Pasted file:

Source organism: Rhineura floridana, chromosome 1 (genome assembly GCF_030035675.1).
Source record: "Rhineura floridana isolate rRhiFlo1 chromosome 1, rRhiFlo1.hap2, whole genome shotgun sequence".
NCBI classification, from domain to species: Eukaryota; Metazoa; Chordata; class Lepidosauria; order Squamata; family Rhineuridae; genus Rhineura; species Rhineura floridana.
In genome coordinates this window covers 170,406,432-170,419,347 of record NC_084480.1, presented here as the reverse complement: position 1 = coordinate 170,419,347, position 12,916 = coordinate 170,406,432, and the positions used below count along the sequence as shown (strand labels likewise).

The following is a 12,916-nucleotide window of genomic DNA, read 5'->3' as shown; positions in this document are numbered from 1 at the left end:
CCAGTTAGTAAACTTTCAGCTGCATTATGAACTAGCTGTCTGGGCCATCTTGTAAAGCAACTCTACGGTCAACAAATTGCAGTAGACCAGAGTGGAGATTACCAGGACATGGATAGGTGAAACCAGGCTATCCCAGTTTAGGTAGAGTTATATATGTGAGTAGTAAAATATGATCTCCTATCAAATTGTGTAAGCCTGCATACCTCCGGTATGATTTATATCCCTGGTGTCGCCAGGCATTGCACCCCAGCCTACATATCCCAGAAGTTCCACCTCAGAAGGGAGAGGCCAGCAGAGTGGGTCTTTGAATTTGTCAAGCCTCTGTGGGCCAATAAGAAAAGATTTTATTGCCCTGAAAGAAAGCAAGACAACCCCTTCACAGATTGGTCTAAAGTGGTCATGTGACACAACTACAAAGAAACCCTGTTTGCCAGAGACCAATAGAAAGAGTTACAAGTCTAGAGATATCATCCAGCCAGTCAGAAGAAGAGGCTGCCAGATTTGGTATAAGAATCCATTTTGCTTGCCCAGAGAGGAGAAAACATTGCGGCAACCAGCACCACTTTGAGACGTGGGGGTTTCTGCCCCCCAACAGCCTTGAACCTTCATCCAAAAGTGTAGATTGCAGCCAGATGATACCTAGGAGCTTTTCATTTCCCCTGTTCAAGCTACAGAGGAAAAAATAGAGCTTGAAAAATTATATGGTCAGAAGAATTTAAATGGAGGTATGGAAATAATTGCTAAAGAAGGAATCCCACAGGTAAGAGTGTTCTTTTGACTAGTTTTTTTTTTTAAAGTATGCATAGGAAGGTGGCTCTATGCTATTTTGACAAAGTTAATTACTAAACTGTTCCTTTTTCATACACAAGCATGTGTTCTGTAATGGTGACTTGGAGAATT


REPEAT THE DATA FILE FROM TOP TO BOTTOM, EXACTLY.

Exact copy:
Source organism: Rhineura floridana, chromosome 1 (genome assembly GCF_030035675.1).
Source record: "Rhineura floridana isolate rRhiFlo1 chromosome 1, rRhiFlo1.hap2, whole genome shotgun sequence".
NCBI classification, from domain to species: Eukaryota; Metazoa; Chordata; class Lepidosauria; order Squamata; family Rhineuridae; genus Rhineura; species Rhineura floridana.
In genome coordinates this window covers 170,406,432-170,419,347 of record NC_084480.1, presented here as the reverse complement: position 1 = coordinate 170,419,347, position 12,916 = coordinate 170,406,432, and the positions used below count along the sequence as shown (strand labels likewise).

The following is a 12,916-nucleotide window of genomic DNA, read 5'->3' as shown; positions in this document are numbered from 1 at the left end:
CCAGTTAGTAAACTTTCAGCTGCATTATGAACTAGCTGTCTGGGCCATCTTGTAAAGCAACTCTACGGTCAACAAATTGCAGTAGACCAGAGTGGAGATTACCAGGACATGGATAGGTGAAACCAGGCTATCCCAGTTTAGGTAGAGTTATATATGTGAGTAGTAAAATATGATCTCCTATCAAATTGTGTAAGCCTGCATACCTCCGGTATGATTTATATCCCTGGTGTCGCCAGGCATTGCACCCCAGCCTACATATCCCAGAAGTTCCACCTCAGAAGGGAGAGGCCAGCAGAGTGGGTCTTTGAATTTGTCAAGCCTCTGTGGGCCAATAAGAAAAGATTTTATTGCCCTGAAAGAAAGCAAGACAACCCCTTCACAGATTGGTCTAAAGTGGTCATGTGACACAACTACAAAGAAACCCTGTTTGCCAGAGACCAATAGAAAGAGTTACAAGTCTAGAGATATCATCCAGCCAGTCAGAAGAAGAGGCTGCCAGATTTGGTATAAGAATCCATTTTGCTTGCCCAGAGAGGAGAAAACATTGCGGCAACCAGCACCACTTTGAGACGTGGGGGTTTCTGCCCCCCAACAGCCTTGAACCTTCATCCAAAAGTGTAGATTGCAGCCAGATGATACCTAGGAGCTTTTCATTTCCCCTGTTCAAGCTACAGAGGAAAAAATAGAGCTTGAAAAATTATATGGTCAGAAGAATTTAAATGGAGGTATGGAAATAATTGCTAAAGAAGGAATCCCACAGGTAAGAGTGTTCTTTTGACTAGTTTTTTTTTTTAAAGTATGCATAGGAAGGTGGCTCTATGCTATTTTGACAAAGTTAATTACTAAACTGTTCCTTTTTCATACACAAGCATGTGTTCTGTAATGGTGACTTGGAGAATT